Like many, I am considering leaving Facebook due to its most recent round of privacy failures — Instant Personalization & Connections — which represent only the latest in a continuing de-evolution of privacy protection on the popular social networking platform.

But what will happen if I remove data from my profile, or delete my account altogether?

Facebook’s Privacy Policy notes the following in section 7. How You Can Change or Remove Information:

Limitations on removal. Even after you remove information from your profile or delete your account, copies of that information may remain viewable elsewhere to the extent it has been shared with others, it was otherwise distributed pursuant to your privacy settings, or it was copied or stored by other users. However, your name will no longer be associated with that information on Facebook. (For example, if you post something to another user’s profile and then you delete your account, that post may remain, but be attributed to an “Anonymous Facebook User.”)  Additionally, we may retain certain information to prevent identity theft and other misconduct even if deletion has been requested. If you have given third party applications or websites access to your information, they may retain your information to the extent permitted under their terms of service or privacy policies.  But they will no longer be able to access the information through our Platform after you disconnect from them.

From this, it appears that Facebook will indeed remove your data from their servers and disconnect it from your account/identity, but they warn that anything you’ve shared is “out there”, but they have no control over what your friends, applications, or external websites might be doing with your data. This makes sense.

However, the statement that “certain information” will be retained to prevent identify theft or “other misconduct” is extremely vague. What information? Who has access to it? How is it identifiable to my account? How long is it retained?

I will see what else I can discover about how information might remain on Facebook servers even after removed by users, and will post any updates here. If anyone has additional insights, please leave a comment.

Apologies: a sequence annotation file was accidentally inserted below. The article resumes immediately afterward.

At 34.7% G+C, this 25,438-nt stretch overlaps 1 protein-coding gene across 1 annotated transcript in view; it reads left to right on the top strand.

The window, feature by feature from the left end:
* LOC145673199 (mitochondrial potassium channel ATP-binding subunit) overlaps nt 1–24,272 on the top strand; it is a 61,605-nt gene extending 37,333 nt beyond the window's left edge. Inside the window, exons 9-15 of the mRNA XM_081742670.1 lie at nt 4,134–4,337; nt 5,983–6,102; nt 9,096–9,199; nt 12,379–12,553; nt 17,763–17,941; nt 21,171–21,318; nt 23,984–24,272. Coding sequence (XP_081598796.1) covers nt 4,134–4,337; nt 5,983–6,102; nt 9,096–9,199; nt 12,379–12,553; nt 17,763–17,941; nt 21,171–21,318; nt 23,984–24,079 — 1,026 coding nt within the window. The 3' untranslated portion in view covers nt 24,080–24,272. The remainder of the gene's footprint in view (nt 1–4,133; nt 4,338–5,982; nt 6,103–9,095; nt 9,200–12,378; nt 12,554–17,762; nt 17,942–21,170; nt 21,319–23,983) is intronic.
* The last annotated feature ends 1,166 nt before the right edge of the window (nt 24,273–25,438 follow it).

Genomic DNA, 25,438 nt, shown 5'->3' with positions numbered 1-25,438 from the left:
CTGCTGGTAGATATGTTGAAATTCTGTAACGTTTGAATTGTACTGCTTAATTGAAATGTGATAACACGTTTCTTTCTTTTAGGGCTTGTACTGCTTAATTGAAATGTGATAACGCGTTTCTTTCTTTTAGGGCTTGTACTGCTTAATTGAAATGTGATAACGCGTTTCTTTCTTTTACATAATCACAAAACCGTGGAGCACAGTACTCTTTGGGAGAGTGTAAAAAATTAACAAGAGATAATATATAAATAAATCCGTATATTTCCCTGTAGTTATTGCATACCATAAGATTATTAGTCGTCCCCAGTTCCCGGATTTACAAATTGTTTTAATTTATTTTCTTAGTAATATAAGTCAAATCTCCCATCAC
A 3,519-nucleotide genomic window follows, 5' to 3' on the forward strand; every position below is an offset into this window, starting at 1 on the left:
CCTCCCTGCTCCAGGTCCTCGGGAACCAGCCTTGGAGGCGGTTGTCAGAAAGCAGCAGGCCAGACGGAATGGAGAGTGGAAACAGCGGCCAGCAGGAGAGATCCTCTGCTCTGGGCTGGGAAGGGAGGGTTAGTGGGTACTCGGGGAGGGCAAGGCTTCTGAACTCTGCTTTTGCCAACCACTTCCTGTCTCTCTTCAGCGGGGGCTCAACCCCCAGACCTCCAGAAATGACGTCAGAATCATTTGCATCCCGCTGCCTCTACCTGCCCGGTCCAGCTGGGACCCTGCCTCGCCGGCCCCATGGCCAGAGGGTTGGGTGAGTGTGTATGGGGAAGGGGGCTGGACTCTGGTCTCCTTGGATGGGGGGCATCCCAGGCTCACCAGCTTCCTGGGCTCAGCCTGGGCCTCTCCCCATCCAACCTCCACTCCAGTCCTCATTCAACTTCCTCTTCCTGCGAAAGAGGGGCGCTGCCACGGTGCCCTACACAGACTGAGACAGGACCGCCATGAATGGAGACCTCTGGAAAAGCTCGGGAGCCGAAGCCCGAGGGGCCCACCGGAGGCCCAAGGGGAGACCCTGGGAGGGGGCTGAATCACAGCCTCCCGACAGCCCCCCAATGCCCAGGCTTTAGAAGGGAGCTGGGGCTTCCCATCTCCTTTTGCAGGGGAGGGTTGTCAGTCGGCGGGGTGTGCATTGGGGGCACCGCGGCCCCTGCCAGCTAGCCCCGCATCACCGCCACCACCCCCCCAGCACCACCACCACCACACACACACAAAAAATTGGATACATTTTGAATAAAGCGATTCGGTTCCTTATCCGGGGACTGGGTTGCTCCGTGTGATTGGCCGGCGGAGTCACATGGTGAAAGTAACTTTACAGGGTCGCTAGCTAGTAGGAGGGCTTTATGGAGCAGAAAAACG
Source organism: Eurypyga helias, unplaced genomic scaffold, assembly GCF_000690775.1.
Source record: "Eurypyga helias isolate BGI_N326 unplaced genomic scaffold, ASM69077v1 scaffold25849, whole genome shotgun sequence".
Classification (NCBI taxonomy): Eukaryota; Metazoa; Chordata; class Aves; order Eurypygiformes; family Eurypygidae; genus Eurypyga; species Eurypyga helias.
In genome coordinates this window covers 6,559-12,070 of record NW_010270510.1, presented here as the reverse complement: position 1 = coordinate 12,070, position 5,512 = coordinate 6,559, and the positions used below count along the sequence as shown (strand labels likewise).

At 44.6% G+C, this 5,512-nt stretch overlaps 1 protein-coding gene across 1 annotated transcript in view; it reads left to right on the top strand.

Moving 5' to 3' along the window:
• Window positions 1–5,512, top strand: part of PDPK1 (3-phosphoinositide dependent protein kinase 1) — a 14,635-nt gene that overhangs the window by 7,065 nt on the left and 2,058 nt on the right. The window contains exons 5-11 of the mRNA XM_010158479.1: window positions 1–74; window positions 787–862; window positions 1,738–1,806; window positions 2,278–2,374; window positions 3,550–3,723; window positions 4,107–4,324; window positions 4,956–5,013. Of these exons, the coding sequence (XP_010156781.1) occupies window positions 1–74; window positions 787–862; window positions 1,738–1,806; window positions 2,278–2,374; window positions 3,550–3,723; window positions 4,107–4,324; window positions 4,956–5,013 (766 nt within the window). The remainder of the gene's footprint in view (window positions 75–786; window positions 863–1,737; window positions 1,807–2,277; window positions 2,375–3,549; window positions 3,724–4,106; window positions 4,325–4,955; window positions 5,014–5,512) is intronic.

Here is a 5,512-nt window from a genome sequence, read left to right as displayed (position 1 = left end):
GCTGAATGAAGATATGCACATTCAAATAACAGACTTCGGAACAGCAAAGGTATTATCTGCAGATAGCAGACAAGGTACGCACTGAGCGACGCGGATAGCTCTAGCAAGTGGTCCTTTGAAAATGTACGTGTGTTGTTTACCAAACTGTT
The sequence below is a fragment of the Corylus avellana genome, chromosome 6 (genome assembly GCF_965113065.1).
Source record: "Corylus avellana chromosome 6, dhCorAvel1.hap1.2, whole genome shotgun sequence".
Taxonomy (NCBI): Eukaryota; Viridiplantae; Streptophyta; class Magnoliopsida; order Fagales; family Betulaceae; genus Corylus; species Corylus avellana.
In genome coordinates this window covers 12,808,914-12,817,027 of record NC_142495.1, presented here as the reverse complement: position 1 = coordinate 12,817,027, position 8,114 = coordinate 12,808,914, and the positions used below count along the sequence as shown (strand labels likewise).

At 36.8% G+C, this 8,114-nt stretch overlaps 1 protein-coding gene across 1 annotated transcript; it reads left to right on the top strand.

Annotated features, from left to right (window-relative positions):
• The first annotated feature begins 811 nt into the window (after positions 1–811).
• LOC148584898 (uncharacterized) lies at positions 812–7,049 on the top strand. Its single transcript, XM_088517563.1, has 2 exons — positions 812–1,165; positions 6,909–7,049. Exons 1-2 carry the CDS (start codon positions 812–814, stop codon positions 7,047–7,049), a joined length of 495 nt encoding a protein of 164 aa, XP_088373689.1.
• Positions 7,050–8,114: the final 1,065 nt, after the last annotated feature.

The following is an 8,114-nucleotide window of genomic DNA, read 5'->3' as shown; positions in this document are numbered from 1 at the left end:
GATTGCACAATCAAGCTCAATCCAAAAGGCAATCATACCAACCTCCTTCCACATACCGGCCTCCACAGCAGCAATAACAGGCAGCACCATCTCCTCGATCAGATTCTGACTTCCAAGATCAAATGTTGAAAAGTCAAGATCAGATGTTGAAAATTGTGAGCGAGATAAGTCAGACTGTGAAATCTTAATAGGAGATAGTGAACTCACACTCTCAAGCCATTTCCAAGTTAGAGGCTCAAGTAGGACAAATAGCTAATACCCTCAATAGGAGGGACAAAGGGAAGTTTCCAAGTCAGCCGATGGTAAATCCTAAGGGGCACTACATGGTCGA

UPDATE: I asked Tim Sparapani, Facebook’s director of public policy, about this section in FB’s privacy policy, and received the following response:

I raised your issue with our security team, since I didn’t know the answer off hand, and this is the official answer:

This only relates to situations where we have flagged an account for violations of rules before the request for deletion is made.  So in 99.99 percent of the time when deletion is requested we just delete the account. But if we are investigating an account for fraud or have a pending chargeback or something like that, we are not going to go forward with deletion until issues are resolved, and we may retain certain identifying characteristics that our automated detection tools can key against to catch an attempt to create a new account.

Thus, it appears that if your Facebook account is under special scrutiny, some of your information will be retained after a deletion request. But for the majority of users, deleting your account does, in fact, mean that Facebook will completely delete your profile information from its servers.

(Remember, though, that any information you’ve shared remains “out there”.)

NOTE: What I describe above — deleting your account — is different from deactivating it. When you deactivate your account, it is merely rendered invisible (and links to you are turned off, but your name remains), and Facebook keeps all you data in case you later choose to reactivate.

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